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Nearly 93,000 Square Miles of Amazon Rainforest Destroyed in 10 Years

Brazil says rate of deforestation slowing in nearly all areas

Beth Brogan, staff writer

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Close to 93,000 square miles of Amazon rainforest—an area nearly as large as the United Kingdom—were destroyed by deforestation between 2000 and 2010, according to a report by environmental watchdog group Amazon Informational Network.

Deforestation in the Amazon rainforest releases large quantities of CO2, which form part of the greenhouse gas emissions that cause global warming.

Of the rainforest's 2.4 million square miles, 63 percent is in Brazil—where 80.4 percent of that deforestation occurred, said the Amazon Informational Network, composed of 11 environmental groups in 8 South American countries and French Guiana, all of which share the rainforest.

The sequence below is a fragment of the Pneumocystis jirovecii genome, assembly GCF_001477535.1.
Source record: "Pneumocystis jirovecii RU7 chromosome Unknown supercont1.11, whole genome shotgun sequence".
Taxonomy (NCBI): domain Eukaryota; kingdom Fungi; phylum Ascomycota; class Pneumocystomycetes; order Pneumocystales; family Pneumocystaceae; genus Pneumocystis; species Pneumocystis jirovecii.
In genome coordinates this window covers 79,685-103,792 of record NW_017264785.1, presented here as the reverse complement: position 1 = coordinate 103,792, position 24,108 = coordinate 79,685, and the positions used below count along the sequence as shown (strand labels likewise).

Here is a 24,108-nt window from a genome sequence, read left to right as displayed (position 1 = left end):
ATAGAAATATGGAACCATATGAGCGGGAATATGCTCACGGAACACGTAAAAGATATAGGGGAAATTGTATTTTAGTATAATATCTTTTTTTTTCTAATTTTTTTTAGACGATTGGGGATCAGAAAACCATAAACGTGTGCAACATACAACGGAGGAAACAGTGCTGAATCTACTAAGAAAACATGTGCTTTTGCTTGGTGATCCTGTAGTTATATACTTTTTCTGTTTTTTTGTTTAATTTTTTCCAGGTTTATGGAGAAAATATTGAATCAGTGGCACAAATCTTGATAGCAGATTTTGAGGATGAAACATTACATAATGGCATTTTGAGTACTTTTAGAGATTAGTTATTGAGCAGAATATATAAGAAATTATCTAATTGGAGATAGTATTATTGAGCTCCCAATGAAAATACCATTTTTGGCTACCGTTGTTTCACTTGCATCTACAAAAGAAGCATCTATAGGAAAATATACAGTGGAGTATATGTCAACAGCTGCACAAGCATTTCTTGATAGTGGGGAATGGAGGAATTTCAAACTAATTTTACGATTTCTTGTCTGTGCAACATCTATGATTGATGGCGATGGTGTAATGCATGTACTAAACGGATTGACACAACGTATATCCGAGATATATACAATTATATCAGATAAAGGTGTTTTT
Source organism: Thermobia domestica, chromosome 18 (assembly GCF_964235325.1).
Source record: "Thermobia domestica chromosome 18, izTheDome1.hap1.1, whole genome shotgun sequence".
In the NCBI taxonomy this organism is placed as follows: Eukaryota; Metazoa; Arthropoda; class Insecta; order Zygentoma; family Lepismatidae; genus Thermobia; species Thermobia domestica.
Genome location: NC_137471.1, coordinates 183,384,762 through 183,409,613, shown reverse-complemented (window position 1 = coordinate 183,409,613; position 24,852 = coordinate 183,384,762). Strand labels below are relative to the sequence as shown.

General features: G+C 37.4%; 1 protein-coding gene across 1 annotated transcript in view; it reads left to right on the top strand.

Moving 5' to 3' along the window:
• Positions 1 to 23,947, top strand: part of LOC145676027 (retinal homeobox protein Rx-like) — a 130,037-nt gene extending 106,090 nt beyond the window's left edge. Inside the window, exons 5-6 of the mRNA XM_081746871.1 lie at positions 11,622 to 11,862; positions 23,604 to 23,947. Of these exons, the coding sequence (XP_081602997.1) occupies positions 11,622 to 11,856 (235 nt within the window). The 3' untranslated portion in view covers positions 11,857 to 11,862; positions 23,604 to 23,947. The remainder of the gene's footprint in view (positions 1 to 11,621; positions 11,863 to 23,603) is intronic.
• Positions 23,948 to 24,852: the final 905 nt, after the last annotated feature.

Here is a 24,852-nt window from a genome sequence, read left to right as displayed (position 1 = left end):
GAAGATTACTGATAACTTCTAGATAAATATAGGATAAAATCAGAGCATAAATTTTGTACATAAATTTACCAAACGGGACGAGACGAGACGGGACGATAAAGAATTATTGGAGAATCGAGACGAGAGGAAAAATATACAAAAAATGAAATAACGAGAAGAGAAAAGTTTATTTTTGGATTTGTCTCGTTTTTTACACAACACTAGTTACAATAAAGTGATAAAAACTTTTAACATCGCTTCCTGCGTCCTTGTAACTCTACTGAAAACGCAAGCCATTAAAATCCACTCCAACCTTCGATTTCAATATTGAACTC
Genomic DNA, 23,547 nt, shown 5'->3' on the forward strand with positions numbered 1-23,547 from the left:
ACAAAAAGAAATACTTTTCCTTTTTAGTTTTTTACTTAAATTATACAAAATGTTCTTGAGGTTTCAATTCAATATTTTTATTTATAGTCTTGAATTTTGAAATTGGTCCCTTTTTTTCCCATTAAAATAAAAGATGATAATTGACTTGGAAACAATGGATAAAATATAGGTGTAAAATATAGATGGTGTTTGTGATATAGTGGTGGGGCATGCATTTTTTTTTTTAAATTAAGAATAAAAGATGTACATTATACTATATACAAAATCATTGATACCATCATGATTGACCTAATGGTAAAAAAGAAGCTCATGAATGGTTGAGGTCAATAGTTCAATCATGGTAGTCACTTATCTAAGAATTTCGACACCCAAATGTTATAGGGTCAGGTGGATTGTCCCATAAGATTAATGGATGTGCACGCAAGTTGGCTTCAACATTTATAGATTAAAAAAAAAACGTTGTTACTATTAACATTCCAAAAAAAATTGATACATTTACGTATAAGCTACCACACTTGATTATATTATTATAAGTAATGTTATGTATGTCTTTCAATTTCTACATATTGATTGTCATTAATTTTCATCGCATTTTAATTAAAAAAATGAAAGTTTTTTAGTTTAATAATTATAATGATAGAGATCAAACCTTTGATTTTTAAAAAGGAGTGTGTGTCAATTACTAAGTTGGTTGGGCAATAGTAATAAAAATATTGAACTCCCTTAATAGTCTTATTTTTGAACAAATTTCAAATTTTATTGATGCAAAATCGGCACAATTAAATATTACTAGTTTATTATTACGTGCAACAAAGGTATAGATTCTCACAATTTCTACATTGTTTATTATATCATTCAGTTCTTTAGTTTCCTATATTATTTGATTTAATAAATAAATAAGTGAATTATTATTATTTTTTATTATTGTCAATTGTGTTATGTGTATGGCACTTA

The bulk of the deforestation results from illegal logging, the construction of highways, mining, farming and ranching, the construction of hydroelectric dams and oil and gas drilling and exploration, the report states.

Beginning in 2008, the Brazilian government began using satellite imagery to track deforestation, which has destroyed about 20 percent of that country's rainforest, according to the Associated Press.

According to the report, deforestation in the Amazon rainforest is slowing in nearly all areas, and Brazil's Environmental Minister Izabella Teixeira said last week that satellite imagery shows 27 percent less of the country's forests were destroyed between August 2011 and July 2012.

But deforestation of the millions of miles of rainforest remain a significant concern due to the part it plays in climate change. Brazil remains one of the world's top greenhouse gas emitters, the BBC reports.

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